Another Employer Settles Multi-Million-Dollar Class-Action Lawsuit for Improper FCRA Disclosure

By Michael Klazema on 11/26/2014

In October, a major supermarket chain agreed to pay $6.8 million to settle a putative class-action lawsuit alleging that it failed to properly disclose that it would perform background checks on more than 90,000 applicants. Each class member is expected to receive approximately $75.

Plaintiffs alleged that including a liability waiver in a disclosure form violated Section 604(b)(2)(A)of the Fair Credit Reporting Act, which requires that a disclosure consist "solely" of the disclosure that a consumer report may be obtained for employment purposes. The plaintiff pointed to the court’s opinion in another class action - Singleton v. Dominos – and long-standing guidance from the Federal Trade Commission stating that including the disclosure in a job application or including a release of liability in the disclosure are FCRA violations.

Employers who fail to provide applicants with a disclosure – consisting solely of the disclosure that it may obtain a consumer report for employment purposes – before obtaining a background check report on the applicant, face a real and substantial risk of incurring multi-million-dollar legal liabilities. We have reported on similar cases previously:

As we reported, plaintiffs’ lawyers are targeting employers in class actions based on violations of the technical provisions of the Fair Credit Reporting Act. These lawsuits do not necessarily allege that the employer’s decision violated the FCRA, but that the process around the employer obtaining and using the background check did. Scores of employers now face or have already settled lawsuits alleging the employer’s failure to provide a disclosure that complies with FCRA § 604(b)(2)(A). Nearly 30 new FCRA-class-action lawsuits have been filed against employers in 2014 alone.

The liability risk is substantial. In two other cases, both involving a liability waiver in the disclosure form, plaintiffs extracted even higher per person settlements. In Singleton v. Dominos, No. 11-1823, 2012 WL 245965 (D. Md. Jan. 25, 2012) the parties settled a class of 11,000 applicants for between $200 and $250 each. In Reardon v. ClosetMaid Corp., 2013 U.S. Dist. LEXIS 169821 (W.D. Pa. Dec. 2, 2013), the settlement awarded was $400 each.

To avoid expensive class actions like this one, employers (1) should not include any extraneous language in the FCRA-required disclosure, including liability waivers; (2) should not include FCRA-required disclosures in the same document or online screen as the general employment application; and (3) should put the disclosure on to a separate piece of paper from the authorization.

Tag Cloud
Recent Posts

Latest News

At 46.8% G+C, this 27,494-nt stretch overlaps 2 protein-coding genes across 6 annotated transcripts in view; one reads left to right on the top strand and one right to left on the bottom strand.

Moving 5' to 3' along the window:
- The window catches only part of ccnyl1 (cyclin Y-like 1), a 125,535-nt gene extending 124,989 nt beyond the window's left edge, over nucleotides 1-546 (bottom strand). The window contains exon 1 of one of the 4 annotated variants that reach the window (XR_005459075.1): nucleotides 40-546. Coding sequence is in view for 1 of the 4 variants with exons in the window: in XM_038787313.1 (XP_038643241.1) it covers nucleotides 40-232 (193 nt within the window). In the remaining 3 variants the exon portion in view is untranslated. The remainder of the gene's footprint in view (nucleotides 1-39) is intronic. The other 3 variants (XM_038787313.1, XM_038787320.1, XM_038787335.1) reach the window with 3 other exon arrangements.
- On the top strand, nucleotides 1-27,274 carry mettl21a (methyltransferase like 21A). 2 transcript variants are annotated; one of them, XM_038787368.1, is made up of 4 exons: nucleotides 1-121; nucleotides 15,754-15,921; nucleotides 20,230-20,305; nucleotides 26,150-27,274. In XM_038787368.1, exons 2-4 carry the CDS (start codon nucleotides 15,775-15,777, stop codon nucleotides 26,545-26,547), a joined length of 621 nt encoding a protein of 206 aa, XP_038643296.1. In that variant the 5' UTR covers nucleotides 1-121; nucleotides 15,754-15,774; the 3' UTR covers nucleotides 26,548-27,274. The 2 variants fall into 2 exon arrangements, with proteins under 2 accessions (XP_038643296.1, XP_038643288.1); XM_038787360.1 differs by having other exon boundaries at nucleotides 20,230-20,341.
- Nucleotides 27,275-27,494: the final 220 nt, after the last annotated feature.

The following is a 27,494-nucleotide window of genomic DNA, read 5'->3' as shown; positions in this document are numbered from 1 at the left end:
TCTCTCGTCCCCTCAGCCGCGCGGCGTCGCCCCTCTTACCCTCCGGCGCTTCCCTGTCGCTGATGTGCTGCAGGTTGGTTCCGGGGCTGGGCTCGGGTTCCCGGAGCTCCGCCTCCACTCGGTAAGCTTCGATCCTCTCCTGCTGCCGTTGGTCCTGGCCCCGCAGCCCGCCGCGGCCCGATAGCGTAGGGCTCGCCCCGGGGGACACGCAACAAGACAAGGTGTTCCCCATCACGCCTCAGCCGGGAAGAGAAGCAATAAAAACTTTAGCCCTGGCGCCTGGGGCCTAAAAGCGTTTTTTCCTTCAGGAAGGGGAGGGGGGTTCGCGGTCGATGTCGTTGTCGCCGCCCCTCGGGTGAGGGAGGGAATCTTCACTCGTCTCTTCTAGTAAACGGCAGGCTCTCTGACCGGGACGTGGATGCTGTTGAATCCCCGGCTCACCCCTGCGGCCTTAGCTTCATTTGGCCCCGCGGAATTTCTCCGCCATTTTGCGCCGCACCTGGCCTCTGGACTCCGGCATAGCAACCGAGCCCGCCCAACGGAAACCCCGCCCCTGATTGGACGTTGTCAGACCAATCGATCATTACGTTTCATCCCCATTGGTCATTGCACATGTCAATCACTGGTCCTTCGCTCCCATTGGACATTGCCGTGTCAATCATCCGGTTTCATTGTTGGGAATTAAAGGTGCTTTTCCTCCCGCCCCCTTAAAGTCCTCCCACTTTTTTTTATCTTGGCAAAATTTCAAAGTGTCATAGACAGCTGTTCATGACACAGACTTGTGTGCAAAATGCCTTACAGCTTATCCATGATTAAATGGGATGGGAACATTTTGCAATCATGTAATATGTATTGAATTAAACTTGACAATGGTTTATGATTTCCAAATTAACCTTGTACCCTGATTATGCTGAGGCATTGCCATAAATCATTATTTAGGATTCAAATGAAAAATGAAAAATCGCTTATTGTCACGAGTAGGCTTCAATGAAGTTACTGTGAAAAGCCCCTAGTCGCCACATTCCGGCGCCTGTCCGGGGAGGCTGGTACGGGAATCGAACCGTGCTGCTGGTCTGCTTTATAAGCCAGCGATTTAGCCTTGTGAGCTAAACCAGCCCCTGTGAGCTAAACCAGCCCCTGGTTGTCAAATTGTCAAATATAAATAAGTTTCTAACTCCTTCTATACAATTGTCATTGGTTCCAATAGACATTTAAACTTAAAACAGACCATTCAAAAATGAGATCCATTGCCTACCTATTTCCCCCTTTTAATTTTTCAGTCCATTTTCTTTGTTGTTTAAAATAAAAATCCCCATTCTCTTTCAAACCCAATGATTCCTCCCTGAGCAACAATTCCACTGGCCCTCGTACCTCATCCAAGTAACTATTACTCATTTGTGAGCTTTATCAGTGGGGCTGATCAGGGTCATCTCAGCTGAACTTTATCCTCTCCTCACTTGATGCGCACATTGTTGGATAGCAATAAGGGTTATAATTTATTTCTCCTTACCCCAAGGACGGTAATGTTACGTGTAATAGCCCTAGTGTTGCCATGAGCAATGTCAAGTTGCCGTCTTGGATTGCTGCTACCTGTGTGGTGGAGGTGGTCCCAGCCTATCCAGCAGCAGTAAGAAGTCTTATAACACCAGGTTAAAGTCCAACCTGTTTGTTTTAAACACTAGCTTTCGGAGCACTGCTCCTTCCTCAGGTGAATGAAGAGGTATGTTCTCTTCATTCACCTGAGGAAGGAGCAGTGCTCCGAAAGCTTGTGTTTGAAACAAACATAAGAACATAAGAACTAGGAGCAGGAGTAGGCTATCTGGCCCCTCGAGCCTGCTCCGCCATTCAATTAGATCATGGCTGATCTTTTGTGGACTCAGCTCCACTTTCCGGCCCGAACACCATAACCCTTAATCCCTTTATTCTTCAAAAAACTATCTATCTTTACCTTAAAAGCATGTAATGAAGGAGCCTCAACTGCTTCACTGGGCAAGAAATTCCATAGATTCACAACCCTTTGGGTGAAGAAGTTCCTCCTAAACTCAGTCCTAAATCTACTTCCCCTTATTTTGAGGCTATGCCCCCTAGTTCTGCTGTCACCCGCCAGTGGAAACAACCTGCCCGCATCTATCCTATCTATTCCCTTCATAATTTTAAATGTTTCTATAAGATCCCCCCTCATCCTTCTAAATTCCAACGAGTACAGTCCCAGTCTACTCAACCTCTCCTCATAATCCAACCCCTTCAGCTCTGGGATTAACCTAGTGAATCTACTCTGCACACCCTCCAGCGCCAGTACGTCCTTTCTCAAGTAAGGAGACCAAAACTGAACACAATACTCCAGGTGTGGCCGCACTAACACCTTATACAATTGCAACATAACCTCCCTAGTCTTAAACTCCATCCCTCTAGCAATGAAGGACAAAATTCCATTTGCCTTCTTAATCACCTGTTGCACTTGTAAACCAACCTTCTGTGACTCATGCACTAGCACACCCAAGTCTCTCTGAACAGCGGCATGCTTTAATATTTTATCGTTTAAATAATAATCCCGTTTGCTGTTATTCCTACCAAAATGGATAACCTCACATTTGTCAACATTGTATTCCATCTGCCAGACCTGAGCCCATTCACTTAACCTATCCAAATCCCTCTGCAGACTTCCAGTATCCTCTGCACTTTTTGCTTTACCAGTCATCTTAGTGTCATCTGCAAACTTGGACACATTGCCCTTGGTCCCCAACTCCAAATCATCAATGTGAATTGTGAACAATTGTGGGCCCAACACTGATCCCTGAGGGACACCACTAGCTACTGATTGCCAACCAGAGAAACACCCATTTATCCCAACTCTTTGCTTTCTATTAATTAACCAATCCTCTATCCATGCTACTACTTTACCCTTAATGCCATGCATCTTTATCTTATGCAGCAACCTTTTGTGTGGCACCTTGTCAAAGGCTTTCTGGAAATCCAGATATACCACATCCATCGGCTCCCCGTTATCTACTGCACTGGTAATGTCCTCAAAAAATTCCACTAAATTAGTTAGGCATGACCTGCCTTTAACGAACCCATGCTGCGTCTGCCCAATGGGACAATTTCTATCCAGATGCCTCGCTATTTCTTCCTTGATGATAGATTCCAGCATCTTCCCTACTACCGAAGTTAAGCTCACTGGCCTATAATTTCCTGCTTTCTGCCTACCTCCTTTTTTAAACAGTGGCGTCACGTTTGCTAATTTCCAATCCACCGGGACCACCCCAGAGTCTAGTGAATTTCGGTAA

• January 17 As part of efforts to foster more opportunities to work for those with criminal records, many states make allowances for expunging records. Pennsylvania has joined their ranks with a slightly different program.
  • January 15 A viral news story at The Cleveland Clinic has reignited the debate over social media background checks. The hospital recently fired a medical resident with a history of anti-Semitic tweets.
  • January 10 To remain a competitive employment option for retail workers, Best Buy will begin offering childcare options for parents. 
  • January 07 The rise of the "gig economy" was rapid, and questions about safety for users of these new services grew along with the industry. Background check policies in the gig economy can be unclear or unevenly applied, leading to barriers for some seeking jobs.
  • January 04 A new service that offers background checks for babysitters has come under fire for racial bias, invasion of privacy, and non-compliance with FCRA requirements. Predictim has paused its launch due to controversy.
  • December 21 Everyone with a driver’s license has a driving record. Here are some of the details that can be discovered or verified through a driving report records check.
  • December 20 Trust between patient and practitioner is a critical part of a strong healthcare system. An investigation uncovered hundreds of doctors practicing in new locations after giving up their licenses following serious mistakes.
  • December 18 Professional license verification checks help ensure that job candidates have the licenses or certifications necessary for certain positions. Here’s how they work.
  • December 17 When it comes to hiring new employees, Providence Wireless relies on for help with the vetting process.
  • December 13

    As the food truck fad proves it has staying power, many local governments have looked for ways to protect their communities without constraining economic activity. The effort to strike the right balance is ongoing.